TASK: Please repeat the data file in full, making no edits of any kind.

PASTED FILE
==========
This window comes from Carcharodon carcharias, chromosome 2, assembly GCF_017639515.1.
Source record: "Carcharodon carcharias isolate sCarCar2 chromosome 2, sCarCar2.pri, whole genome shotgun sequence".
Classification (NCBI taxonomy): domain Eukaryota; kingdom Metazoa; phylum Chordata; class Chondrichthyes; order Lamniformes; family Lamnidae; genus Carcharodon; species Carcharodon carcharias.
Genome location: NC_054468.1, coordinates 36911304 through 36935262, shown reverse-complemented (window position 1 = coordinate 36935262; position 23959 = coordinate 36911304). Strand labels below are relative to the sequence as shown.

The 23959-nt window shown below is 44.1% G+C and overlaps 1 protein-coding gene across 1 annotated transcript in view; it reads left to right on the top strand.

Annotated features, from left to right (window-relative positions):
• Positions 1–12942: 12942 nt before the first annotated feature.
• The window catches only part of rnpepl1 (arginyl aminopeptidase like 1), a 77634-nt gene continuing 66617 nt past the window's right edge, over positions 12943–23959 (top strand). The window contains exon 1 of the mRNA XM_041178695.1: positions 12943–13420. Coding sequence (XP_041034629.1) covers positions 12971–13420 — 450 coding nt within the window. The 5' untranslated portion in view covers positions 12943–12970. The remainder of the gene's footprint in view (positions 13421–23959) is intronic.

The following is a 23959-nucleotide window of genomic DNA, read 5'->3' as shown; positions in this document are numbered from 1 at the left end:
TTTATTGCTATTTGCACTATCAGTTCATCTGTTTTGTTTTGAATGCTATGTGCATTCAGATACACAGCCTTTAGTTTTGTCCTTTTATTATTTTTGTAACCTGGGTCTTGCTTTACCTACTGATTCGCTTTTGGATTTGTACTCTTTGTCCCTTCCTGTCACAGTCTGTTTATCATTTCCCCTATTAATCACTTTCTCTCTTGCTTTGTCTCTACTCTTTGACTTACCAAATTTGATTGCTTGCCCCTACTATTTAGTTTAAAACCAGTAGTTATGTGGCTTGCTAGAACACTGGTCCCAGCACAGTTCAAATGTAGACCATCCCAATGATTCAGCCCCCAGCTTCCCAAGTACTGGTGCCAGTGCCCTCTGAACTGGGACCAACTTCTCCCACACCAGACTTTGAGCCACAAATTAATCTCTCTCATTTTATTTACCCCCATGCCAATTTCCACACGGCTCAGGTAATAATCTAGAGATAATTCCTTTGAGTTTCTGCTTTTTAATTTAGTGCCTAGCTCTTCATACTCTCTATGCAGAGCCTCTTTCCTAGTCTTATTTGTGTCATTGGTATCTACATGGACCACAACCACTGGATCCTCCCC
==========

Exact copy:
This window comes from Carcharodon carcharias, chromosome 2, assembly GCF_017639515.1.
Source record: "Carcharodon carcharias isolate sCarCar2 chromosome 2, sCarCar2.pri, whole genome shotgun sequence".
Classification (NCBI taxonomy): domain Eukaryota; kingdom Metazoa; phylum Chordata; class Chondrichthyes; order Lamniformes; family Lamnidae; genus Carcharodon; species Carcharodon carcharias.
Genome location: NC_054468.1, coordinates 36911304 through 36935262, shown reverse-complemented (window position 1 = coordinate 36935262; position 23959 = coordinate 36911304). Strand labels below are relative to the sequence as shown.

The 23959-nt window shown below is 44.1% G+C and overlaps 1 protein-coding gene across 1 annotated transcript in view; it reads left to right on the top strand.

Annotated features, from left to right (window-relative positions):
• Positions 1–12942: 12942 nt before the first annotated feature.
• The window catches only part of rnpepl1 (arginyl aminopeptidase like 1), a 77634-nt gene continuing 66617 nt past the window's right edge, over positions 12943–23959 (top strand). The window contains exon 1 of the mRNA XM_041178695.1: positions 12943–13420. Coding sequence (XP_041034629.1) covers positions 12971–13420 — 450 coding nt within the window. The 5' untranslated portion in view covers positions 12943–12970. The remainder of the gene's footprint in view (positions 13421–23959) is intronic.

The following is a 23959-nucleotide window of genomic DNA, read 5'->3' as shown; positions in this document are numbered from 1 at the left end:
TTTATTGCTATTTGCACTATCAGTTCATCTGTTTTGTTTTGAATGCTATGTGCATTCAGATACACAGCCTTTAGTTTTGTCCTTTTATTATTTTTGTAACCTGGGTCTTGCTTTACCTACTGATTCGCTTTTGGATTTGTACTCTTTGTCCCTTCCTGTCACAGTCTGTTTATCATTTCCCCTATTAATCACTTTCTCTCTTGCTTTGTCTCTACTCTTTGACTTACCAAATTTGATTGCTTGCCCCTACTATTTAGTTTAAAACCAGTAGTTATGTGGCTTGCTAGAACACTGGTCCCAGCACAGTTCAAATGTAGACCATCCCAATGATTCAGCCCCCAGCTTCCCAAGTACTGGTGCCAGTGCCCTCTGAACTGGGACCAACTTCTCCCACACCAGACTTTGAGCCACAAATTAATCTCTCTCATTTTATTTACCCCCATGCCAATTTCCACACGGCTCAGGTAATAATCTAGAGATAATTCCTTTGAGTTTCTGCTTTTTAATTTAGTGCCTAGCTCTTCATACTCTCTATGCAGAGCCTCTTTCCTAGTCTTATTTGTGTCATTGGTATCTACATGGACCACAACCACTGGATCCTCCCC